Subjects were given a memory test known as the false fame paradigm, in which they were asked to recite a list of unfamiliar names. The next day, they were shown a list that included those names, new names, and the names of famous people. The results: subjects who claimed to have memories of previous lives were more likely than those without such recollections to misidentify more of the previously recited names as belonging to famous people.
In other words, people who believe they had previous lives are committing a source-monitoring error, or an error in judgment about the original source of a memory. (In this case, they are misremembering the source—themselves—of nonfamous names.) This is important because source-monitoring mistakes are the first in a sequence of events that psychologists believe lead to false memories.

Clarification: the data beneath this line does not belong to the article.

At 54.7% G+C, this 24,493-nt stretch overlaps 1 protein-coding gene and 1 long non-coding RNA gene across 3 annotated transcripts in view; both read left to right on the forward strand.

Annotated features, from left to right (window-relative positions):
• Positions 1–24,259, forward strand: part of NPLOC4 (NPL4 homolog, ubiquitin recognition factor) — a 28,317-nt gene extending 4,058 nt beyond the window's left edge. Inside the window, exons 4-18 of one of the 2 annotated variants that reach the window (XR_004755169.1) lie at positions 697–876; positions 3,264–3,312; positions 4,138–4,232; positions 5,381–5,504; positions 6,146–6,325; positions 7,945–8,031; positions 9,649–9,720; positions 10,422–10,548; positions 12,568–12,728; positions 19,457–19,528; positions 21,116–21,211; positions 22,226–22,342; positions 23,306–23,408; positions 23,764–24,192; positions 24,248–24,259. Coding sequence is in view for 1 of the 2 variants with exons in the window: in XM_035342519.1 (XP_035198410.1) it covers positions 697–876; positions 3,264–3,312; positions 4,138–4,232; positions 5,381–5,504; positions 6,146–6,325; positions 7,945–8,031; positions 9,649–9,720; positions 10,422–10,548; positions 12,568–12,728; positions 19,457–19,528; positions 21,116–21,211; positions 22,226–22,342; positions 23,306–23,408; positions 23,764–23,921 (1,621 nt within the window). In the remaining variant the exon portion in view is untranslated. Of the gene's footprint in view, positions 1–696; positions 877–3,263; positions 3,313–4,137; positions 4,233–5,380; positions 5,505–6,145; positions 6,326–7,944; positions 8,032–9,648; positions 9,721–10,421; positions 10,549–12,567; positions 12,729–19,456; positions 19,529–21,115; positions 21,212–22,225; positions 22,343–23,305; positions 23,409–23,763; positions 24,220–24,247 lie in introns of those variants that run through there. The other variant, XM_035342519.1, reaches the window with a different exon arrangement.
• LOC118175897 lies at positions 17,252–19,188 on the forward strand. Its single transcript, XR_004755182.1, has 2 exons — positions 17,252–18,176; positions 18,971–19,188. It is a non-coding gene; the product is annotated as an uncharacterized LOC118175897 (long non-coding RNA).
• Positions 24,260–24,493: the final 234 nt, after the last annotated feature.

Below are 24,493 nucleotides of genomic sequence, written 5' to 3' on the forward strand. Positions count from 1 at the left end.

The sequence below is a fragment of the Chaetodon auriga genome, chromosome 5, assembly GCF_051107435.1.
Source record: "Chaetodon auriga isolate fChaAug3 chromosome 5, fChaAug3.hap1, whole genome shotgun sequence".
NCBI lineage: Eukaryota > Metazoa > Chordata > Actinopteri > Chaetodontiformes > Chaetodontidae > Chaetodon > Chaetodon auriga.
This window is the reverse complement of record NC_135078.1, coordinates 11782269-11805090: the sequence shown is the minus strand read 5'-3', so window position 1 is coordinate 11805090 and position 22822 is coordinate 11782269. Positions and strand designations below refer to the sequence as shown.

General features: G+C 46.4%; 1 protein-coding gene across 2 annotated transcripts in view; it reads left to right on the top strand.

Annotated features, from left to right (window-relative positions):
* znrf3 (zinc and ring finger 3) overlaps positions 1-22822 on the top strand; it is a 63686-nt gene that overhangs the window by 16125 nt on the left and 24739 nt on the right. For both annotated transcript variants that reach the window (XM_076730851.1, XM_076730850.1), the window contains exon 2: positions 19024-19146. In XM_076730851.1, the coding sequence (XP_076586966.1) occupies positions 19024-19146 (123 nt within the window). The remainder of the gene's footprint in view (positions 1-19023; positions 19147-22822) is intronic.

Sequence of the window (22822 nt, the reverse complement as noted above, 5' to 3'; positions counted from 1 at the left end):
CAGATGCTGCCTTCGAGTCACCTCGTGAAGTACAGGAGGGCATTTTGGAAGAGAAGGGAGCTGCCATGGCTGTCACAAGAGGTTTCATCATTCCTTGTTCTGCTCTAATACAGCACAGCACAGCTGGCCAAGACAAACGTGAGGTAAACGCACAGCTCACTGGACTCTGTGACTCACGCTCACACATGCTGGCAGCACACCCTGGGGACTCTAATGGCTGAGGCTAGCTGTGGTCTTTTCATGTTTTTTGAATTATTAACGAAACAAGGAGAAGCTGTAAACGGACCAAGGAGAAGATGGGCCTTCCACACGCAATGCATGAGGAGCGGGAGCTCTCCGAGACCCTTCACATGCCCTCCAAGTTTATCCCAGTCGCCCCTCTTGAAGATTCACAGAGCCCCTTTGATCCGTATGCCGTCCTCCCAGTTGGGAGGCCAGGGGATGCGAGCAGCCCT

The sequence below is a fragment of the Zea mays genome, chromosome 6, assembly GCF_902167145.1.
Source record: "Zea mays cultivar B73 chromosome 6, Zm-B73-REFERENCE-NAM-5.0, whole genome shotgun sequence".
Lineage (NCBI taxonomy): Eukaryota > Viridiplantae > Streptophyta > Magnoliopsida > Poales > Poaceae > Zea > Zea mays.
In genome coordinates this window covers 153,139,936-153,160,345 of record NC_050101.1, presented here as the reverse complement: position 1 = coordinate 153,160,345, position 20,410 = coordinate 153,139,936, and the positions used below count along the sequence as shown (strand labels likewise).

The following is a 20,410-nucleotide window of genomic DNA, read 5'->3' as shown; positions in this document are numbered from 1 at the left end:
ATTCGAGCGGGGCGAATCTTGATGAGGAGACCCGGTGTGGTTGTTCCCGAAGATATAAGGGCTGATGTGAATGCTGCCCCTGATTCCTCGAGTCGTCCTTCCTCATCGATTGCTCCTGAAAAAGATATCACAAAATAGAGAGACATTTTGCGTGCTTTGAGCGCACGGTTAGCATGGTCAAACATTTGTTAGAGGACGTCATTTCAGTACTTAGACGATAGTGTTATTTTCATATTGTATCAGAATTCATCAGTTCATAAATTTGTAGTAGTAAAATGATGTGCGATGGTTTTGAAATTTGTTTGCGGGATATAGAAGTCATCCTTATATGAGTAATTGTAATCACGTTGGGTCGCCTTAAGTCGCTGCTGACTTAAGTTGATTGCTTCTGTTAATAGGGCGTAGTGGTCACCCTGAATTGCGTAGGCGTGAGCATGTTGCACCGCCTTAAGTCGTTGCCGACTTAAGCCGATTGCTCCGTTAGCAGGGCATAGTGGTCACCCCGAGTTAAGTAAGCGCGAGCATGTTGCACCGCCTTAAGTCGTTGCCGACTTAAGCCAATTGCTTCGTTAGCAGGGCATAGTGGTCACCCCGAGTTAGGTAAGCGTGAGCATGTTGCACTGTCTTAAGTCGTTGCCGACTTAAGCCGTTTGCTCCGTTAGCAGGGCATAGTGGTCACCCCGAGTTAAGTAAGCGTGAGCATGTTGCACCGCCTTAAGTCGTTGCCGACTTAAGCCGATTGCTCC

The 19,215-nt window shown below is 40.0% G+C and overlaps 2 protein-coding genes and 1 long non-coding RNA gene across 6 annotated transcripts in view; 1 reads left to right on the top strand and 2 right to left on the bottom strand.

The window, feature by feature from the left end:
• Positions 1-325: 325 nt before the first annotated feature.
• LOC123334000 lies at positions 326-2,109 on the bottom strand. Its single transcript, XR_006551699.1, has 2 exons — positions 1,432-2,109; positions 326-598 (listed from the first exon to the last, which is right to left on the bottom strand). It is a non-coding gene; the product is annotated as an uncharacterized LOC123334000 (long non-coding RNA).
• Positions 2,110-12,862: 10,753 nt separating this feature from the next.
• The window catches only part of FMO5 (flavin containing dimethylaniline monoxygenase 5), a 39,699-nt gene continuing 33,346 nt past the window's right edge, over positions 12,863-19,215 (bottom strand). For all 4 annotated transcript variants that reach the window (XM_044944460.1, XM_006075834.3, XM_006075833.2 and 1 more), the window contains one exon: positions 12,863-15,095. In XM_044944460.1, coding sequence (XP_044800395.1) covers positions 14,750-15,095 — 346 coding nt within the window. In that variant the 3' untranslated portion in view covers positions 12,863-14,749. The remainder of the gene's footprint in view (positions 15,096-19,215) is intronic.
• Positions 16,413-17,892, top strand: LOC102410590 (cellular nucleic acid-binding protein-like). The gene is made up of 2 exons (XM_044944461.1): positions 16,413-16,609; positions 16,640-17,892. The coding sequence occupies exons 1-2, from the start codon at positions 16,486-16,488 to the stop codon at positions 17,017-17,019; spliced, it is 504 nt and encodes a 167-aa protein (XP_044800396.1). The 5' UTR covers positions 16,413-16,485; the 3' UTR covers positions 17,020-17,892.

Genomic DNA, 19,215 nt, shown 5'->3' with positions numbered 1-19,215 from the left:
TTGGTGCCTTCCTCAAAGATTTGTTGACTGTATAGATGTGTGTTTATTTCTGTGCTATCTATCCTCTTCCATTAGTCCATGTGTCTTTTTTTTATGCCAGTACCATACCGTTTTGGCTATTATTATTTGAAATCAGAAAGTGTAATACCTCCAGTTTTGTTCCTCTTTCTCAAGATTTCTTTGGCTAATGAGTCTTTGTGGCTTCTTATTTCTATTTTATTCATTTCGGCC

Name of source: AFP
SOURCE: AFP (3-31-07)
Archaeologists are frantically working to unearth the nameless settlement that lies beneath the bustling streets of the Shuafat neighbourhood before they have to bury it again in order to lay tracks for a long-planned light rail line.
The newly discovered settlement dates back to the period of the second Jewish temple...
"No one knew of a city of this importance just a few kilometres north of Jerusalem, and its name remains unknown," said Rachel Bar Nathan, one of the three archaeologists from Israel's National Antiquities Authority working on the site.
Name of source: Press Association
SOURCE: Press Association (4-1-07)
The way the slave trade is taught can lead white children -- as well as black pupils -- to feel alienated, according to the study by the Historical Association.